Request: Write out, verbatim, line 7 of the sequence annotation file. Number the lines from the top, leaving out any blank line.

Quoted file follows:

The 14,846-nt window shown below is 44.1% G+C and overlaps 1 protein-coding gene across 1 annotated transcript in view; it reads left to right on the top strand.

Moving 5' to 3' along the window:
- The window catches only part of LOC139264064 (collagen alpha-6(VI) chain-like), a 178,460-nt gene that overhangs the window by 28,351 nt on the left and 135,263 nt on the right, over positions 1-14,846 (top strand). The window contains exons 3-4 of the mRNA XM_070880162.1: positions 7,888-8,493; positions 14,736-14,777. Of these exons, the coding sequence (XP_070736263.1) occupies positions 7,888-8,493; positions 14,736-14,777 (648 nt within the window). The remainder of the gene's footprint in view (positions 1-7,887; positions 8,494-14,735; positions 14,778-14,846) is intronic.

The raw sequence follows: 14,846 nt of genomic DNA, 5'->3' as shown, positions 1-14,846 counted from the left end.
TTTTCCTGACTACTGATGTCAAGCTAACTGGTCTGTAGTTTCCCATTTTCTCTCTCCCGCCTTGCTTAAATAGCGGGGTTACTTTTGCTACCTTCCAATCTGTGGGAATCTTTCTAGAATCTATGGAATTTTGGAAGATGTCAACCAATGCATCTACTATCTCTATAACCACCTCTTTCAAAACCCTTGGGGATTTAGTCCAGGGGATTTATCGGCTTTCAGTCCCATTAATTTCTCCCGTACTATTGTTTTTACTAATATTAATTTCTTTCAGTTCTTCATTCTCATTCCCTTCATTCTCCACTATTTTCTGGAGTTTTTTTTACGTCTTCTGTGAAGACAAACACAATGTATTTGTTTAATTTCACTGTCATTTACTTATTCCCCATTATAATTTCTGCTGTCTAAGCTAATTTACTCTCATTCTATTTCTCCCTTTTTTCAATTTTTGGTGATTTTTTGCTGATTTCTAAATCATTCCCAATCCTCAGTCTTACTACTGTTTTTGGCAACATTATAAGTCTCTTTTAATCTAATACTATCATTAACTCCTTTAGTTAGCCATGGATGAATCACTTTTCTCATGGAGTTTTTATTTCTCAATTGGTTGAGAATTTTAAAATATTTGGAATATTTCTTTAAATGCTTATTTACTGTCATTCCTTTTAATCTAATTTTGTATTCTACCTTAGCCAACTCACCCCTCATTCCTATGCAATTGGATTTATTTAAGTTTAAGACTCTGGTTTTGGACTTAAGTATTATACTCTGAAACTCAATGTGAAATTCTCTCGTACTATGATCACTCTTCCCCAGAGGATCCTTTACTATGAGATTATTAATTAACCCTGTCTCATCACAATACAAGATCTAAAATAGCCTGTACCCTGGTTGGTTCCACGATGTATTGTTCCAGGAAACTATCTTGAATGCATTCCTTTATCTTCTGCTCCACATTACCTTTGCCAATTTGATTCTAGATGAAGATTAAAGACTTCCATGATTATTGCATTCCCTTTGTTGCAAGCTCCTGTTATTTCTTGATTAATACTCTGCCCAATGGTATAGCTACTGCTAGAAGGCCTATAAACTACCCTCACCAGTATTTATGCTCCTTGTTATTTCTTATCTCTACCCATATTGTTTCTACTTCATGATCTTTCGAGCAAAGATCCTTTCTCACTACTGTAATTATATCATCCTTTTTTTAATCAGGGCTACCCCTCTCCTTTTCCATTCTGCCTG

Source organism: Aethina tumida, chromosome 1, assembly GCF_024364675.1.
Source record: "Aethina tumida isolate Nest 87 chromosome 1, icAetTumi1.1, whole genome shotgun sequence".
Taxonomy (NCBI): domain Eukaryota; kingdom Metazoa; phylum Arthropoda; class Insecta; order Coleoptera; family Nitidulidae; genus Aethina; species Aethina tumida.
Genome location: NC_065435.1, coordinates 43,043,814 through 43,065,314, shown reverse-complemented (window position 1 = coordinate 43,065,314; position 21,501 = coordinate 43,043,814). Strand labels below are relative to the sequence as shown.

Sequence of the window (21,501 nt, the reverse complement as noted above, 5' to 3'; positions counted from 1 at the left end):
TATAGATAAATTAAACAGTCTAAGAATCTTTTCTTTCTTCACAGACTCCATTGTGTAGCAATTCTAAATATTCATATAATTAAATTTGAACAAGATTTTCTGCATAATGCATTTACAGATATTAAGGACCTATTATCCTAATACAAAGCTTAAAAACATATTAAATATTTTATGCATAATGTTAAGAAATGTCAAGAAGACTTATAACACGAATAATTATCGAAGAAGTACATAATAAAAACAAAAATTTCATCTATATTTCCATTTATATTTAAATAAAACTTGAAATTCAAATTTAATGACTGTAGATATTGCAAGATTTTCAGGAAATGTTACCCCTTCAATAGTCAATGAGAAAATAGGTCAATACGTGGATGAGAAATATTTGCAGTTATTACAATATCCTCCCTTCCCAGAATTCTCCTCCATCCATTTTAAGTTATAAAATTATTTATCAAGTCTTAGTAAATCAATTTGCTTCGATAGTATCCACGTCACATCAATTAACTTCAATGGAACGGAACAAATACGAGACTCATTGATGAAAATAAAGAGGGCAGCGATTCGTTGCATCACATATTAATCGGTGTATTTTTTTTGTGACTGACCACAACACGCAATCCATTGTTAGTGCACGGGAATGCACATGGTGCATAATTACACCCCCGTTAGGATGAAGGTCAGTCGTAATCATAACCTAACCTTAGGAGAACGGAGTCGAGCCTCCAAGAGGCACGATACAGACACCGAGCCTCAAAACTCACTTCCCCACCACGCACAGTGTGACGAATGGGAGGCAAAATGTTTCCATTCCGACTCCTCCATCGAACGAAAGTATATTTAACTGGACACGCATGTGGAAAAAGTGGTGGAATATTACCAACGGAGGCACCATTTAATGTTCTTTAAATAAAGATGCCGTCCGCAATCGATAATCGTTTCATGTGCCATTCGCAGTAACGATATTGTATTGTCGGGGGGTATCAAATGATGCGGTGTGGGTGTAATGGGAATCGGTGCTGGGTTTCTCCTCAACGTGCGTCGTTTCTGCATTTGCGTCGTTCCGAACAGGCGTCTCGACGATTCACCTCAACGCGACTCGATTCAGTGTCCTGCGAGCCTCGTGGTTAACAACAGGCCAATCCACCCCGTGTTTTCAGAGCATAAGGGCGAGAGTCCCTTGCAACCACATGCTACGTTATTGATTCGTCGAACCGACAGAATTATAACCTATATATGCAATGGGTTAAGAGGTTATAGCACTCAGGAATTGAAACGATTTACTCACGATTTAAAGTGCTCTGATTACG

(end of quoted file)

Source record: "Aethina tumida isolate Nest 87 chromosome 1, icAetTumi1.1, whole genome shotgun sequence".